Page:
Friday, October 09, 2009

Philosophy of Science

I've been having some interesting discussions lately at a general philosophy of science blog called It's Only a Theory (great name for such a blog). It has got me thinking about the connection between the study of academic composition and the philosophy of science.

Back in 1837, Bernard Bolzano published his Theory of Science (Wissenschaftslehre). In it, he argued that "logic should be a theory of science", and by this he meant something very particular, namely, "that science which indicates to us how we should present the sciences in scholarly books suited to their purpose" (38). Like (at least the early) Wittgenstein, he believed that science is best approached, to use Heidegger's formulation in Being and Time, as "an interconnection of true propositions" (H. 357). (I'll write another post after the break about why Heidegger's definition of the "logical conception of science" is important.) The question, for Bolzano, was how best to arrange these propositions so that they could efficiently express what we know about the world. He recognized that there are many more true propositions than known propositions, but argued, to my mind rightly, that we do well to write the ones that we do know down in a clear and surveyable manner.

Bolzano talked about "scholarly books" or "treatises" (Lehrbücher, arguably translatable as "textbooks"), which was a natural genre to focus on 170 years ago. But his general aim, separate from the question of genre, was to understand "how we can divide up the entire domain of truth in particular parts in an appropriate way and cultivate what belongs to each of them and present it in written form" (41). Today, I would argue, the "theory" or "logic" of science is about how to present scientific results in academic journal articles.

Also, with the progress we have made from logical positivism (in the philosophy of science) to social constructivism (in science and technology studies), leaving open how far along that route we want to travel, it may be useful to shift our focus from the logic of our store of knowledge ... Bolzano asks us to imagine the totality of human knowledge "written down in a single book" (35) ... to the rhetoric of our conversation about what we know. After all, our knowledge is constantly being revised and the more clearly we express what we think we know, the more efficiently those revisions can take place.


Presskorn said...

A bit on the side: Your post got me wondering whether it would be correct to say that the early Wittgenstein's view of science was as "interconnected true propositions".

Obviously, the early Wittgenstein thought of science (as such) as being co-extensional with the totality of true propositions, but whether they could be thought of as interconnected within the framework the Tractatus is quite unclear: The law of causality is nonsense except as a mere form, there is no synthetic apriori, all propositions are contingently true & the thesis of extensionality explicitly states that the true values of (elementary) propositions are strictly independent of each other.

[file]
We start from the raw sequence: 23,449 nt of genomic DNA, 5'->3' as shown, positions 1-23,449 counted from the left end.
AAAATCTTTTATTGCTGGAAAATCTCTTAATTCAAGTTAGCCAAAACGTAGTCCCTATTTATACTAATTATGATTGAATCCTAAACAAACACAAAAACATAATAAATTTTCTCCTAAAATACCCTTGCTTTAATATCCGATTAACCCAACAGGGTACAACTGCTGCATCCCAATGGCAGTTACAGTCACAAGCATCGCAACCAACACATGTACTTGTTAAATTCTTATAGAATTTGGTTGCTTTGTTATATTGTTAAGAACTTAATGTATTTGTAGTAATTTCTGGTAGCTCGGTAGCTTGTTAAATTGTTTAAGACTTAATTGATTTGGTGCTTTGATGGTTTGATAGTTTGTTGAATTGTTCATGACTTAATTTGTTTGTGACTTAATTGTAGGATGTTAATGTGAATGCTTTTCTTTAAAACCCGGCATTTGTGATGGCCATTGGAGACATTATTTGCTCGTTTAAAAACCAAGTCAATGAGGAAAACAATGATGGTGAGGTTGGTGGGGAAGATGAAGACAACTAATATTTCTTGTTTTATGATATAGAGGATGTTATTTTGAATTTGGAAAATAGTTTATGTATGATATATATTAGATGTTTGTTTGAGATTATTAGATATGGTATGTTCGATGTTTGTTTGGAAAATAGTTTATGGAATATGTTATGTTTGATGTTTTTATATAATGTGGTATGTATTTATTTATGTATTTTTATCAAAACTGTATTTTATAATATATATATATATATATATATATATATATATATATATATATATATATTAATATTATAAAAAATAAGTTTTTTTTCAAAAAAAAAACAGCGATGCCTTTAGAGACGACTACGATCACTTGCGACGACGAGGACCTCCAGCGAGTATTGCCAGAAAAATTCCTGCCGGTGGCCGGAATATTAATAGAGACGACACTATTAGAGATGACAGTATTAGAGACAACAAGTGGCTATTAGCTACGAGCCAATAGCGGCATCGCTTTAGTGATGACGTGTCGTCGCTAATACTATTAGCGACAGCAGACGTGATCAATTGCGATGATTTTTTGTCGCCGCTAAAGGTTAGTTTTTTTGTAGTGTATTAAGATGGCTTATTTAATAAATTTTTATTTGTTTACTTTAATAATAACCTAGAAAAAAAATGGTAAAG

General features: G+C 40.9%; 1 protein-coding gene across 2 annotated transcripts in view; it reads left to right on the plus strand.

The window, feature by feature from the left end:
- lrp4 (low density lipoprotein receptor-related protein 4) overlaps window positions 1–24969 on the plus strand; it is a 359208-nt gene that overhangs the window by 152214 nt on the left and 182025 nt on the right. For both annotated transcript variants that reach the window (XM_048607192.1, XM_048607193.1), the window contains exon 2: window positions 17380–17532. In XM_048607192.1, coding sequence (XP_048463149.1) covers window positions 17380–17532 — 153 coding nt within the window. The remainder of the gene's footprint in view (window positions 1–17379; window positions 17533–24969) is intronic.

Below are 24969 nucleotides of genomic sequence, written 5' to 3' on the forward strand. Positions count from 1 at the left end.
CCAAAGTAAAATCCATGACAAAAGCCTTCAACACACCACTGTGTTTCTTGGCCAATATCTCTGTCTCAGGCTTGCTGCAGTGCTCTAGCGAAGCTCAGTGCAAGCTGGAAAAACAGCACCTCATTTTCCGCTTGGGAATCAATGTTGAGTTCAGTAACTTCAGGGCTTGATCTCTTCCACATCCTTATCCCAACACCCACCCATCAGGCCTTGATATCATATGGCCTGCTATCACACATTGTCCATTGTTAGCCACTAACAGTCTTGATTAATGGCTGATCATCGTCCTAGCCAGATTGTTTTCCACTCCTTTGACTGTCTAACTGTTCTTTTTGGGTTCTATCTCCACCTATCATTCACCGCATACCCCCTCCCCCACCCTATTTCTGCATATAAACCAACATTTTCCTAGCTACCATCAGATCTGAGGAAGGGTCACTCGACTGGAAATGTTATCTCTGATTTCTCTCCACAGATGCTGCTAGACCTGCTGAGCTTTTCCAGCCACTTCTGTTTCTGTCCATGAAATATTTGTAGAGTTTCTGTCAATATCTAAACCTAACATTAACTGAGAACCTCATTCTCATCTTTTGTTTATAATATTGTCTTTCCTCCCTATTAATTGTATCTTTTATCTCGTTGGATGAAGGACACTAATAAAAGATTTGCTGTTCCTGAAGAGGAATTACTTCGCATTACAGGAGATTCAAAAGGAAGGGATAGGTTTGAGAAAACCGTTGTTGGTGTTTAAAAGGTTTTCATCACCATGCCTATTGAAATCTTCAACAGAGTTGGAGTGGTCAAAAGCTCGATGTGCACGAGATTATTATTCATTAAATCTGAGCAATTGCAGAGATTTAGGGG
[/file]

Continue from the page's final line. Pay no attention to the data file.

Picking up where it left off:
Yet, the early Wittgenstein's celebatory remarks on Hertz seems to contain a vague idea of interconnectedness. Hertz's 'The Priciples of Mechanics' is praised for rewriting classical mechanics without the concept of "force" thereby avoiding certain confusions related to this concept.

With reference to PI§122, we might say that Hertz was arranging classical mechanics in a more perspecious manner. Such an idea of a proper arrangement of in the prensentation of mechanics would indeed sit well with Bolzano's thoughts. But it's still unclear how it sits with the Tractarian theory of propositions.

Just thinking out aloud & looking forward to the Heidegger-post & enjoy the break....

Thomas said...

I don't think Heidegger meant that the facts that the propositions referred to were to be "interconnected" (by forces or causes). It seems natural to say that the relations of implication that obtain between propositions, however, constitute "interconnections", i.e., logical ones, propositional ones.

It is true that atomic propositions are supposed to be independent in truth value. But I don't think Wittgenstein would say that science only deals in atomic propositions. Natural laws do imply connections between facts. (This actually tells us something about how strange those supposed "atomic facts", which he ultimately abandoned, really were.)

Presskorn said...

Science according to the Tractarian vision, surely, does not deal exclusively in atomic propositions – it deals in atomic propositions OR complex ones; there is no third option.

But it occurs to me that causal laws, on the Tractarian vision, is just empirical generalizations of such facts (complex or atomic or whatever), which happen to have no exemptions to ‘F(x) implies G(x)’, where F is a type event (not a token event) and in which is a G is a type event (not a token event).

If causal laws are construed in such a Tractarian way, it would be HIGHLY misleading to say that we know anything about causally related propositions (complex or otherwise), because in this case all we know is that some logical operator applies to some propositions.
(And that’s no sort of knowledge, because logical operators, per definition, applies to propositions.)

And on ‘introspection’ such a view of causal laws supports all the commonly demands on causal laws such as support of contrafactional conditionals etc. etc. (While maintaining the Tractarian thesis of being merely a form.)

It simply says that F as a matter of fact always implies G – and that tells us nothing about any propositions (atomic or complex or otherwise) which contain F-like or G-like predicates.

On a Tractarian vision, that is...

Presskorn said...

My last comment is really only concerned with what occurs in the last parenthesis of your comment.... (If it is related to anything that you say at all...)